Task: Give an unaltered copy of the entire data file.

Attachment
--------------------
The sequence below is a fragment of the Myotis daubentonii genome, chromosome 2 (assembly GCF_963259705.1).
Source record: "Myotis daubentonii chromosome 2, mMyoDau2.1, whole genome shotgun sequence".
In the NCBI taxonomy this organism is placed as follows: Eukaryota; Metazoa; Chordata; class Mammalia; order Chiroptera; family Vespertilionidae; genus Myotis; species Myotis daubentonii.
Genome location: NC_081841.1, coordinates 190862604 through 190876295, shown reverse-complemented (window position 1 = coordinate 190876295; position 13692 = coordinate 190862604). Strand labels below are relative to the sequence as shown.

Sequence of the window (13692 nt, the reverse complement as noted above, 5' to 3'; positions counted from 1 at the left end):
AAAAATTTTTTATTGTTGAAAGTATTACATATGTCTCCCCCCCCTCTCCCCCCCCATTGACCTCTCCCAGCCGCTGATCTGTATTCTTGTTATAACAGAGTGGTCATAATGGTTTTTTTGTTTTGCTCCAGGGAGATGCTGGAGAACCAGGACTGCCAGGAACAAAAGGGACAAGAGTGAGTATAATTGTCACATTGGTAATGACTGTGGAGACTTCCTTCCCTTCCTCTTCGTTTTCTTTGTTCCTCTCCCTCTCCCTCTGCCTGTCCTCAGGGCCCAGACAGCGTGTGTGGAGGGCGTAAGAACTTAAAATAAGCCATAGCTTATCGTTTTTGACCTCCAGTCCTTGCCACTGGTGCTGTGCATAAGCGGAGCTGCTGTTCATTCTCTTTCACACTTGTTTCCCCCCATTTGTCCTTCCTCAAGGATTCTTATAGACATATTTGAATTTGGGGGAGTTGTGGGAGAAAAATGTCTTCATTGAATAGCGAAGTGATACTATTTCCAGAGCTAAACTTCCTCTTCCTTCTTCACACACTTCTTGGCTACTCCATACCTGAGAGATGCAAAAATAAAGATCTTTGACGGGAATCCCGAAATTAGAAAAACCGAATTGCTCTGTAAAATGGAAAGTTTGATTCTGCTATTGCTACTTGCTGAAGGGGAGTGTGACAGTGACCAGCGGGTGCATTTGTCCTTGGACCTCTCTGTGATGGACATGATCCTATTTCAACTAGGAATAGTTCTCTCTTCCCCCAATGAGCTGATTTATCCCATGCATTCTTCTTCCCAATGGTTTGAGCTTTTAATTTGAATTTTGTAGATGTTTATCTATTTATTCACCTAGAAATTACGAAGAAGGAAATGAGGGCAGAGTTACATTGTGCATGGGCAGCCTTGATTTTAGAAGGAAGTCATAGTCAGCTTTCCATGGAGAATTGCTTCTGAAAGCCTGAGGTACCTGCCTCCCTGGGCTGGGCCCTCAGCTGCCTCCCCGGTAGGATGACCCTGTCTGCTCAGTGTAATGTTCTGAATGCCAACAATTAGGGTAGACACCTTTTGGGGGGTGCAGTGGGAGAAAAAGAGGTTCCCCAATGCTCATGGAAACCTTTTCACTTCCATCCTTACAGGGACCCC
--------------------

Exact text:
The sequence below is a fragment of the Myotis daubentonii genome, chromosome 2 (assembly GCF_963259705.1).
Source record: "Myotis daubentonii chromosome 2, mMyoDau2.1, whole genome shotgun sequence".
In the NCBI taxonomy this organism is placed as follows: Eukaryota; Metazoa; Chordata; class Mammalia; order Chiroptera; family Vespertilionidae; genus Myotis; species Myotis daubentonii.
Genome location: NC_081841.1, coordinates 190862604 through 190876295, shown reverse-complemented (window position 1 = coordinate 190876295; position 13692 = coordinate 190862604). Strand labels below are relative to the sequence as shown.

Sequence of the window (13692 nt, the reverse complement as noted above, 5' to 3'; positions counted from 1 at the left end):
AAAAATTTTTTATTGTTGAAAGTATTACATATGTCTCCCCCCCCTCTCCCCCCCCATTGACCTCTCCCAGCCGCTGATCTGTATTCTTGTTATAACAGAGTGGTCATAATGGTTTTTTTGTTTTGCTCCAGGGAGATGCTGGAGAACCAGGACTGCCAGGAACAAAAGGGACAAGAGTGAGTATAATTGTCACATTGGTAATGACTGTGGAGACTTCCTTCCCTTCCTCTTCGTTTTCTTTGTTCCTCTCCCTCTCCCTCTGCCTGTCCTCAGGGCCCAGACAGCGTGTGTGGAGGGCGTAAGAACTTAAAATAAGCCATAGCTTATCGTTTTTGACCTCCAGTCCTTGCCACTGGTGCTGTGCATAAGCGGAGCTGCTGTTCATTCTCTTTCACACTTGTTTCCCCCCATTTGTCCTTCCTCAAGGATTCTTATAGACATATTTGAATTTGGGGGAGTTGTGGGAGAAAAATGTCTTCATTGAATAGCGAAGTGATACTATTTCCAGAGCTAAACTTCCTCTTCCTTCTTCACACACTTCTTGGCTACTCCATACCTGAGAGATGCAAAAATAAAGATCTTTGACGGGAATCCCGAAATTAGAAAAACCGAATTGCTCTGTAAAATGGAAAGTTTGATTCTGCTATTGCTACTTGCTGAAGGGGAGTGTGACAGTGACCAGCGGGTGCATTTGTCCTTGGACCTCTCTGTGATGGACATGATCCTATTTCAACTAGGAATAGTTCTCTCTTCCCCCAATGAGCTGATTTATCCCATGCATTCTTCTTCCCAATGGTTTGAGCTTTTAATTTGAATTTTGTAGATGTTTATCTATTTATTCACCTAGAAATTACGAAGAAGGAAATGAGGGCAGAGTTACATTGTGCATGGGCAGCCTTGATTTTAGAAGGAAGTCATAGTCAGCTTTCCATGGAGAATTGCTTCTGAAAGCCTGAGGTACCTGCCTCCCTGGGCTGGGCCCTCAGCTGCCTCCCCGGTAGGATGACCCTGTCTGCTCAGTGTAATGTTCTGAATGCCAACAATTAGGGTAGACACCTTTTGGGGGGTGCAGTGGGAGAAAAAGAGGTTCCCCAATGCTCATGGAAACCTTTTCACTTCCATCCTTACAGGGACCCC